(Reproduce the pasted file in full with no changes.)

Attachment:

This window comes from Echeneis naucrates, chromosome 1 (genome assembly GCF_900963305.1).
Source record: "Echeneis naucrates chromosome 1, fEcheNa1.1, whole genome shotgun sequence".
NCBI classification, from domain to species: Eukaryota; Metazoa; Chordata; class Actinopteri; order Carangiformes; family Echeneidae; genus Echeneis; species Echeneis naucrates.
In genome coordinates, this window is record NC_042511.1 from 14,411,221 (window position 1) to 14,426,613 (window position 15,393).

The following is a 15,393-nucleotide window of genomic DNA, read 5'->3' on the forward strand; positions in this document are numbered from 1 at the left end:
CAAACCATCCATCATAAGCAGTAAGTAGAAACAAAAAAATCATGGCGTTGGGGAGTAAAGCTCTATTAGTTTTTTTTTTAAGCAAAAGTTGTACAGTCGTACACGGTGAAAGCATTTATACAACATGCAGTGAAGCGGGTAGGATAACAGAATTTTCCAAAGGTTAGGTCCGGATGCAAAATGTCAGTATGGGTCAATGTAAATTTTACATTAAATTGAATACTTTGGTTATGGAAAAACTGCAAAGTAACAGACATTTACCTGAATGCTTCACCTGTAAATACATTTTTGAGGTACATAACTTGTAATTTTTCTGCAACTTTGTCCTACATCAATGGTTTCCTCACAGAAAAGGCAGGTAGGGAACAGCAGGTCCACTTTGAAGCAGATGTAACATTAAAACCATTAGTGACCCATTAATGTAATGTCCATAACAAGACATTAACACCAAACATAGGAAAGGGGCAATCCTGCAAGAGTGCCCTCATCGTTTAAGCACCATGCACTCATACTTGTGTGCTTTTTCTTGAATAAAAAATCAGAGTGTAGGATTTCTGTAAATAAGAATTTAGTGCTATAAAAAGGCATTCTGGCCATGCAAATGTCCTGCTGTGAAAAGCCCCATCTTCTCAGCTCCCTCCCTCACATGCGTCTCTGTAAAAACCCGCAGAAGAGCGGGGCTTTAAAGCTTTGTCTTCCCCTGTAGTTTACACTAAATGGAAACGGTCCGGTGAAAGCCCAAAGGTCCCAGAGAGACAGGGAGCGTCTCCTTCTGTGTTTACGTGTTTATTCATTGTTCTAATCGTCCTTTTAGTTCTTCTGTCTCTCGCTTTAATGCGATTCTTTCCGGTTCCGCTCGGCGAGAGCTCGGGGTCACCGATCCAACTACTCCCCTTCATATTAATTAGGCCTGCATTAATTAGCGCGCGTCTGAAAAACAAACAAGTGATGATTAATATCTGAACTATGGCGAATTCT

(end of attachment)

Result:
This window comes from Echeneis naucrates, chromosome 1 (genome assembly GCF_900963305.1).
Source record: "Echeneis naucrates chromosome 1, fEcheNa1.1, whole genome shotgun sequence".
NCBI classification, from domain to species: Eukaryota; Metazoa; Chordata; class Actinopteri; order Carangiformes; family Echeneidae; genus Echeneis; species Echeneis naucrates.
In genome coordinates, this window is record NC_042511.1 from 14,411,221 (window position 1) to 14,426,613 (window position 15,393).

The following is a 15,393-nucleotide window of genomic DNA, read 5'->3' on the forward strand; positions in this document are numbered from 1 at the left end:
CAAACCATCCATCATAAGCAGTAAGTAGAAACAAAAAAATCATGGCGTTGGGGAGTAAAGCTCTATTAGTTTTTTTTTTAAGCAAAAGTTGTACAGTCGTACACGGTGAAAGCATTTATACAACATGCAGTGAAGCGGGTAGGATAACAGAATTTTCCAAAGGTTAGGTCCGGATGCAAAATGTCAGTATGGGTCAATGTAAATTTTACATTAAATTGAATACTTTGGTTATGGAAAAACTGCAAAGTAACAGACATTTACCTGAATGCTTCACCTGTAAATACATTTTTGAGGTACATAACTTGTAATTTTTCTGCAACTTTGTCCTACATCAATGGTTTCCTCACAGAAAAGGCAGGTAGGGAACAGCAGGTCCACTTTGAAGCAGATGTAACATTAAAACCATTAGTGACCCATTAATGTAATGTCCATAACAAGACATTAACACCAAACATAGGAAAGGGGCAATCCTGCAAGAGTGCCCTCATCGTTTAAGCACCATGCACTCATACTTGTGTGCTTTTTCTTGAATAAAAAATCAGAGTGTAGGATTTCTGTAAATAAGAATTTAGTGCTATAAAAAGGCATTCTGGCCATGCAAATGTCCTGCTGTGAAAAGCCCCATCTTCTCAGCTCCCTCCCTCACATGCGTCTCTGTAAAAACCCGCAGAAGAGCGGGGCTTTAAAGCTTTGTCTTCCCCTGTAGTTTACACTAAATGGAAACGGTCCGGTGAAAGCCCAAAGGTCCCAGAGAGACAGGGAGCGTCTCCTTCTGTGTTTACGTGTTTATTCATTGTTCTAATCGTCCTTTTAGTTCTTCTGTCTCTCGCTTTAATGCGATTCTTTCCGGTTCCGCTCGGCGAGAGCTCGGGGTCACCGATCCAACTACTCCCCTTCATATTAATTAGGCCTGCATTAATTAGCGCGCGTCTGAAAAACAAACAAGTGATGATTAATATCTGAACTATGGCGAATTCT